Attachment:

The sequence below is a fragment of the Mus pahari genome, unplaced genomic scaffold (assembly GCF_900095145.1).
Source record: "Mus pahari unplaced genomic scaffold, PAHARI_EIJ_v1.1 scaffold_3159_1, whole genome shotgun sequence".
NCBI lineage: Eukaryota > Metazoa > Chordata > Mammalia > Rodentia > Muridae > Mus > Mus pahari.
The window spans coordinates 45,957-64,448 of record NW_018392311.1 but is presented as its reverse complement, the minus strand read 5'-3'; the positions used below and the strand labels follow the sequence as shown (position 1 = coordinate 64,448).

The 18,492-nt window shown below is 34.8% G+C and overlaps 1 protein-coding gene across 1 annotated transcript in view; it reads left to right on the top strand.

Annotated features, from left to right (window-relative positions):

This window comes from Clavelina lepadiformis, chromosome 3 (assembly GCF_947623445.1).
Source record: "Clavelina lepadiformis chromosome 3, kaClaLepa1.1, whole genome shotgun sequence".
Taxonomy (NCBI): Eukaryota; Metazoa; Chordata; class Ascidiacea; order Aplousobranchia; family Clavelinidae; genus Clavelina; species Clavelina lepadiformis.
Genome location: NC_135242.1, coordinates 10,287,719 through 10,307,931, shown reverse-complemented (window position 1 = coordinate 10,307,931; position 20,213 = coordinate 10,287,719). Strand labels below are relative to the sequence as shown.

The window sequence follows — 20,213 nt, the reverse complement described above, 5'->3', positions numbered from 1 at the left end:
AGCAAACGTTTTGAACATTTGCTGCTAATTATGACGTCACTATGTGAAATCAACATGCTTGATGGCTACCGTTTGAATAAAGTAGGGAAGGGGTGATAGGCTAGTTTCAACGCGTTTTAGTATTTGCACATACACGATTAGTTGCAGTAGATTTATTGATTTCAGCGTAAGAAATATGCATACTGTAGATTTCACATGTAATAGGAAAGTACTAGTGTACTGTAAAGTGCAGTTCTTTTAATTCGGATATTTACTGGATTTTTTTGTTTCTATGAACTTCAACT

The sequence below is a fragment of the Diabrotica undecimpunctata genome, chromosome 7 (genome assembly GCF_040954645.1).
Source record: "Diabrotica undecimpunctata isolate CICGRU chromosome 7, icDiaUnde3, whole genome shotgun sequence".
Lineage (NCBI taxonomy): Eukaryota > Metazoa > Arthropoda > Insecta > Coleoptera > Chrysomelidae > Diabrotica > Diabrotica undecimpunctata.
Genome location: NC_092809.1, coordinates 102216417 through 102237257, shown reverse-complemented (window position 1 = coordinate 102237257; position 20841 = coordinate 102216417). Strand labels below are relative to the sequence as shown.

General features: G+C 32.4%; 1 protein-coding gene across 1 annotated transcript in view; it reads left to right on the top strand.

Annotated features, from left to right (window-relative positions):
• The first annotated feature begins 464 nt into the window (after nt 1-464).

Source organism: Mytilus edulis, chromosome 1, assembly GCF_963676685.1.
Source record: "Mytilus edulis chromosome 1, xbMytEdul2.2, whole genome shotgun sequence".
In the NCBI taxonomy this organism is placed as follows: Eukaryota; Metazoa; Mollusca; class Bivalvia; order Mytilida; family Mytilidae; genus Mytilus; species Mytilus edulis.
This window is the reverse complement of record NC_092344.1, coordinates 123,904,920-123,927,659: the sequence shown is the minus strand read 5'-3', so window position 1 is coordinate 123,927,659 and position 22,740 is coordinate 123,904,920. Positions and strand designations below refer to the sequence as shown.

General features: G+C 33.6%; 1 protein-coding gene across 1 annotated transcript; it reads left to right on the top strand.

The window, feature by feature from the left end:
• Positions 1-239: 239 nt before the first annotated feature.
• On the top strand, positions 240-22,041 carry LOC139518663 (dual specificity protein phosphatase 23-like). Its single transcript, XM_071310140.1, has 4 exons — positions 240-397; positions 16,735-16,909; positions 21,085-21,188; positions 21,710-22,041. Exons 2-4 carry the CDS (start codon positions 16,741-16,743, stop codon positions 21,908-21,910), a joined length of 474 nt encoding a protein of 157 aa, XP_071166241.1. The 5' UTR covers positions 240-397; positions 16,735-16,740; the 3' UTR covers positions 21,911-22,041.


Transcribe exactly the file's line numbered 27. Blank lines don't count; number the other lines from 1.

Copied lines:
• On the top strand, positions 240-22,041 carry LOC139518663 (dual specificity protein phosphatase 23-like). Its single transcript, XM_071310140.1, has 4 exons — positions 240-397; positions 16,735-16,909; positions 21,085-21,188; positions 21,710-22,041. Exons 2-4 carry the CDS (start codon positions 16,741-16,743, stop codon positions 21,908-21,910), a joined length of 474 nt encoding a protein of 157 aa, XP_071166241.1. The 5' UTR covers positions 240-397; positions 16,735-16,740; the 3' UTR covers positions 21,911-22,041.